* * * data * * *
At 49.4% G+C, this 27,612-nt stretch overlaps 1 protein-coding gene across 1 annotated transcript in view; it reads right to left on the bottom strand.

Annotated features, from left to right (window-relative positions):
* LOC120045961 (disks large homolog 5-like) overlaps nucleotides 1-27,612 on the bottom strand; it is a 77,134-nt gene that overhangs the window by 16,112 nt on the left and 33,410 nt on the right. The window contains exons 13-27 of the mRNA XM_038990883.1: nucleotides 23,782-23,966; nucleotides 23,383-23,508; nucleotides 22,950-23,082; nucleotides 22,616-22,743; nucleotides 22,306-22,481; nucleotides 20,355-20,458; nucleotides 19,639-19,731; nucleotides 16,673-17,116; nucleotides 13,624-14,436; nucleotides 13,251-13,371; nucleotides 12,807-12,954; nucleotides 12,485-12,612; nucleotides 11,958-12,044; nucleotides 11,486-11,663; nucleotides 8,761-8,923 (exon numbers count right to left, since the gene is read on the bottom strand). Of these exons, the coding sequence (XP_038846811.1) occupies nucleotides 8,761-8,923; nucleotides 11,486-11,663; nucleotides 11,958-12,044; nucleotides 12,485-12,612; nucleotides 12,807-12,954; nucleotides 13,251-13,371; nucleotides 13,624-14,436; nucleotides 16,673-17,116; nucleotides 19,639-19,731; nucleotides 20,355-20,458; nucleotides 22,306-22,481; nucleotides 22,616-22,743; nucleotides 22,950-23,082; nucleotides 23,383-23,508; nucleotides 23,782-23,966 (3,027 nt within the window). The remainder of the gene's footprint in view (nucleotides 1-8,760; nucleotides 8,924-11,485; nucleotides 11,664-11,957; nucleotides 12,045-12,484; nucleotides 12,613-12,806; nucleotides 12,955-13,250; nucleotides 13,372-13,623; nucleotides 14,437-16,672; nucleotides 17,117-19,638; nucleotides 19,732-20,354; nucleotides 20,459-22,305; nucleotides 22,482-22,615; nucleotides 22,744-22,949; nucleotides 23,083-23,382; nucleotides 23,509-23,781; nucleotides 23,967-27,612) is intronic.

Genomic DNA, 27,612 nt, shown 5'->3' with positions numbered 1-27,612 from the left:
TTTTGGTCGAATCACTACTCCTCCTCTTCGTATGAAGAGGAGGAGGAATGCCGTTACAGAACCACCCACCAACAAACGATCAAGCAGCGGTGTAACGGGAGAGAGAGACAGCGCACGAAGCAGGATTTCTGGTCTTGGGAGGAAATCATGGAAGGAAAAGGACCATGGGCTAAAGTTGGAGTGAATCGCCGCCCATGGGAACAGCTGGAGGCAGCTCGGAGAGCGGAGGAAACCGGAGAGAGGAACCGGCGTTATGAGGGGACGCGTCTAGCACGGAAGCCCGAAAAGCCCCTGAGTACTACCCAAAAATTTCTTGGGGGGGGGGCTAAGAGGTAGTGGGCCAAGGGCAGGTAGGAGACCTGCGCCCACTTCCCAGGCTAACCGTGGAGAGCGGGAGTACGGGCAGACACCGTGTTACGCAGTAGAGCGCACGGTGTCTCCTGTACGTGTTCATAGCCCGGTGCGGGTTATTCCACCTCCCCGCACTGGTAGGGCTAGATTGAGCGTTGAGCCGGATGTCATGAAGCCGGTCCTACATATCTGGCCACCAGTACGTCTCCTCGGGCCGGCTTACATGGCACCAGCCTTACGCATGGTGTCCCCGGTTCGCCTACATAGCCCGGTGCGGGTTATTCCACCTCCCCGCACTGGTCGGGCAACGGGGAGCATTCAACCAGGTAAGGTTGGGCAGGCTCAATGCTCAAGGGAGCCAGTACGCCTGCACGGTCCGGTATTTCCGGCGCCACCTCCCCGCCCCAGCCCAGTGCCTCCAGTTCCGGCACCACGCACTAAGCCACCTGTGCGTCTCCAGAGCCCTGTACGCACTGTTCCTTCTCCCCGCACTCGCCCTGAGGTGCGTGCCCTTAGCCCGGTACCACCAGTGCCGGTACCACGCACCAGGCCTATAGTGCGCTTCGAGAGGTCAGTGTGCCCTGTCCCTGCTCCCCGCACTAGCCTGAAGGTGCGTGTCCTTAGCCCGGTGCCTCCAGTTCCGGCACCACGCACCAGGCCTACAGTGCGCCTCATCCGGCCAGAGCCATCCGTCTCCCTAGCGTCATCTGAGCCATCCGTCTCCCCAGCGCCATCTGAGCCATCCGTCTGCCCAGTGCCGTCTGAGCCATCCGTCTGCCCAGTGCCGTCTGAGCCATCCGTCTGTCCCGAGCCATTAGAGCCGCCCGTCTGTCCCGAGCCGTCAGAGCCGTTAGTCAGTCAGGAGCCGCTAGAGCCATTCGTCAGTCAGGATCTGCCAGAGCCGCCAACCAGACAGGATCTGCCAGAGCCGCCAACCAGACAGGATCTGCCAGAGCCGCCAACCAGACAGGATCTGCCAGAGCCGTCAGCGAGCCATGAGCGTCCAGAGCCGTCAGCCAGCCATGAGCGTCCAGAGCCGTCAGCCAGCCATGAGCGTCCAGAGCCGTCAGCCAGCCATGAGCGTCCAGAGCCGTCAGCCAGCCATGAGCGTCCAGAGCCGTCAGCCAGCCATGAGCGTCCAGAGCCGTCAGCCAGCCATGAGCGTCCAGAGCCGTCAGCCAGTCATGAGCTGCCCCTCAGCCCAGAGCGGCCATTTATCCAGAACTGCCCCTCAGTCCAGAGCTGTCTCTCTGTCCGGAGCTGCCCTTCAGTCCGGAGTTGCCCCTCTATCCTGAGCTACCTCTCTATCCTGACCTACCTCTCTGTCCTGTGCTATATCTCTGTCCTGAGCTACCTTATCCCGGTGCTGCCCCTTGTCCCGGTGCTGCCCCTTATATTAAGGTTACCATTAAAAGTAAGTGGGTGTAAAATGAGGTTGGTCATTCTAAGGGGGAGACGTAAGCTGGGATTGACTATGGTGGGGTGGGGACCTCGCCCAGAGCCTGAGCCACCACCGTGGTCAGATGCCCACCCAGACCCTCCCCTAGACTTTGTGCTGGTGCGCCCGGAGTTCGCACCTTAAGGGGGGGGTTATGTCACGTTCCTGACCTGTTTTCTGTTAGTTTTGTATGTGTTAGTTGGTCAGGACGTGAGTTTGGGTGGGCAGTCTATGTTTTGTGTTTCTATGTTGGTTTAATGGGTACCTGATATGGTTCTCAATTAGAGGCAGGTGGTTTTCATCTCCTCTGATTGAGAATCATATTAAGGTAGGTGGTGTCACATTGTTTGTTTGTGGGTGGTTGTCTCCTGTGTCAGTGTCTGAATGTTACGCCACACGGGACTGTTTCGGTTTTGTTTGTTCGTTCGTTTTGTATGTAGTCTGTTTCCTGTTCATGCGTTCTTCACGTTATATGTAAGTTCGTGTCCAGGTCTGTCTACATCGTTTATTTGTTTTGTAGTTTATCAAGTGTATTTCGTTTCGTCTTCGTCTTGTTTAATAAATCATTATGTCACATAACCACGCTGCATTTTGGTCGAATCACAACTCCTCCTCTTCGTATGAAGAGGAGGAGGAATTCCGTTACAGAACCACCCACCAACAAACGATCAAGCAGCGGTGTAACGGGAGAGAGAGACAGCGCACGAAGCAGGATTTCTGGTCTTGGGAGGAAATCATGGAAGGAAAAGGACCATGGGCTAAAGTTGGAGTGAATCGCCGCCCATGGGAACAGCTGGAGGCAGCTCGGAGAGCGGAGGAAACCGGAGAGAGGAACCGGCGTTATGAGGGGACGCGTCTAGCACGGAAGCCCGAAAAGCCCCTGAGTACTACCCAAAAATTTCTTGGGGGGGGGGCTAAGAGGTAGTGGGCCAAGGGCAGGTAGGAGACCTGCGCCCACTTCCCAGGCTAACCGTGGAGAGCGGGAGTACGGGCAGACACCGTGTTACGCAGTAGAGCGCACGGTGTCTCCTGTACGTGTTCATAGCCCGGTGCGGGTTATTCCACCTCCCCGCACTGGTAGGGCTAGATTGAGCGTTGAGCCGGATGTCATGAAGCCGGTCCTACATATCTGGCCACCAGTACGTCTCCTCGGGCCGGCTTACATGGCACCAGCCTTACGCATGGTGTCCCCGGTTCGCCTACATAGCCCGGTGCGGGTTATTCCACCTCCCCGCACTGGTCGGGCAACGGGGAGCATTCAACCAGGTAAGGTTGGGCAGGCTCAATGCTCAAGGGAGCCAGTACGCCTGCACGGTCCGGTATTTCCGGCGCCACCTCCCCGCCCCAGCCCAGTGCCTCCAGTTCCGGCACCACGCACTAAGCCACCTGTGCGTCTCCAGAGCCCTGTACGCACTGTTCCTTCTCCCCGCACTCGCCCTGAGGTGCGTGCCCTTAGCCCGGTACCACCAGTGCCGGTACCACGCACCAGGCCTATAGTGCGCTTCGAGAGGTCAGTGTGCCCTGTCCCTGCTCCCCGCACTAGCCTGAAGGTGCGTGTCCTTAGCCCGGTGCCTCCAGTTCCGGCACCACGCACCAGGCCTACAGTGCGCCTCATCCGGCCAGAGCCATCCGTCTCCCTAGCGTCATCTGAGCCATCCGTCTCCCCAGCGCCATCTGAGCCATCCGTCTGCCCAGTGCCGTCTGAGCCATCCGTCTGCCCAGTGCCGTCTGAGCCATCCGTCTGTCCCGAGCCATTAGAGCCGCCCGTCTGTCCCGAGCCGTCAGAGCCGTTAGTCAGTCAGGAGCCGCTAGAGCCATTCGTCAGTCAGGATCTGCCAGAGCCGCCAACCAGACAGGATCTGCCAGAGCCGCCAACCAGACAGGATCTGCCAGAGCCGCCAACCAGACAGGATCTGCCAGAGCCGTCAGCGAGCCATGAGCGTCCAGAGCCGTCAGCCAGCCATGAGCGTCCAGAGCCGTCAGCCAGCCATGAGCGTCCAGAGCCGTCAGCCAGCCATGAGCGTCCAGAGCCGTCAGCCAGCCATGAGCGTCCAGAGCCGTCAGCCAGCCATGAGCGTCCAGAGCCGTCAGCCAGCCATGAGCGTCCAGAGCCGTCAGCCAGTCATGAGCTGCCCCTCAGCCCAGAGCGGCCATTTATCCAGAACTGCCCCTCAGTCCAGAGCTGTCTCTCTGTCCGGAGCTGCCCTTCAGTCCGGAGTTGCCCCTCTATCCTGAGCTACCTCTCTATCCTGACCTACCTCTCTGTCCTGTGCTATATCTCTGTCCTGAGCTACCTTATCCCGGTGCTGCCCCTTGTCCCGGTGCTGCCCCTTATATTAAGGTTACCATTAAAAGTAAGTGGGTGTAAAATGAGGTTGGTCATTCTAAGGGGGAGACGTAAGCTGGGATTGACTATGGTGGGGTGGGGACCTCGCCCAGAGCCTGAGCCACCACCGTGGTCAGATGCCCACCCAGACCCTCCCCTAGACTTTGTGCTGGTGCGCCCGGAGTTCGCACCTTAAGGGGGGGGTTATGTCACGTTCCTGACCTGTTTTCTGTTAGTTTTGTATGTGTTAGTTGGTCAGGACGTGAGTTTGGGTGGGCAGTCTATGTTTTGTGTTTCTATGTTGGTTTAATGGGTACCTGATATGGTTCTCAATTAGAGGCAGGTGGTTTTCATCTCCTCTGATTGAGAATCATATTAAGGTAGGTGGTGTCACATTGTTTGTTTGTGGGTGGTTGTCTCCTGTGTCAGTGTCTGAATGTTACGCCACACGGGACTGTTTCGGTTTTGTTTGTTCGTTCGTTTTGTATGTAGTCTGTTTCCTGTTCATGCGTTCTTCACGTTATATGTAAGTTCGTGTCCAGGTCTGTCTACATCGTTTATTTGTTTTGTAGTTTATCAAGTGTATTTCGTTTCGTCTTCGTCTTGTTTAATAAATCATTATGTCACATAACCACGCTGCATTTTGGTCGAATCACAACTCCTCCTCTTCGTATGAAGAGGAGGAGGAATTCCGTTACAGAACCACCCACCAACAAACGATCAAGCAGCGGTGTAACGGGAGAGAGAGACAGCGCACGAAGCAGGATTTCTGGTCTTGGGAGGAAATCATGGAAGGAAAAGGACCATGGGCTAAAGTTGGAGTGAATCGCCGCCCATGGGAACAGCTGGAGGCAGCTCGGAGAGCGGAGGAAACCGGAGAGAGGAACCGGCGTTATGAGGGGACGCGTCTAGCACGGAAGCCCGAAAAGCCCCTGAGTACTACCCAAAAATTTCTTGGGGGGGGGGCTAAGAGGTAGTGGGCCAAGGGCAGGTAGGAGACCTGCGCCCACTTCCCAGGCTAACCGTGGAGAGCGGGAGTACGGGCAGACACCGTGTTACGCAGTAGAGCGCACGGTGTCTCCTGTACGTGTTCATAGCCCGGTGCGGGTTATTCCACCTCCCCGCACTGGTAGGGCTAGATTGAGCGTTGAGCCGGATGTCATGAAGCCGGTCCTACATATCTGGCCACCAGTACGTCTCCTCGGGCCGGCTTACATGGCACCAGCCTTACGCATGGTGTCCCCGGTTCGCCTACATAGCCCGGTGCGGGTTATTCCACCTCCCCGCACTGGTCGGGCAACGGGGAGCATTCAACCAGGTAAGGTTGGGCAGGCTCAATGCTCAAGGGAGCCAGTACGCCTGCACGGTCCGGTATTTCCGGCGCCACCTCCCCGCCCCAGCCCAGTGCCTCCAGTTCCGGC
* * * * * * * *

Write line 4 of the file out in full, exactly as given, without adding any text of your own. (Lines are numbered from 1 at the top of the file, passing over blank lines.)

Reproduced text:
Genomic DNA, 27,612 nt, shown 5'->3' with positions numbered 1-27,612 from the left: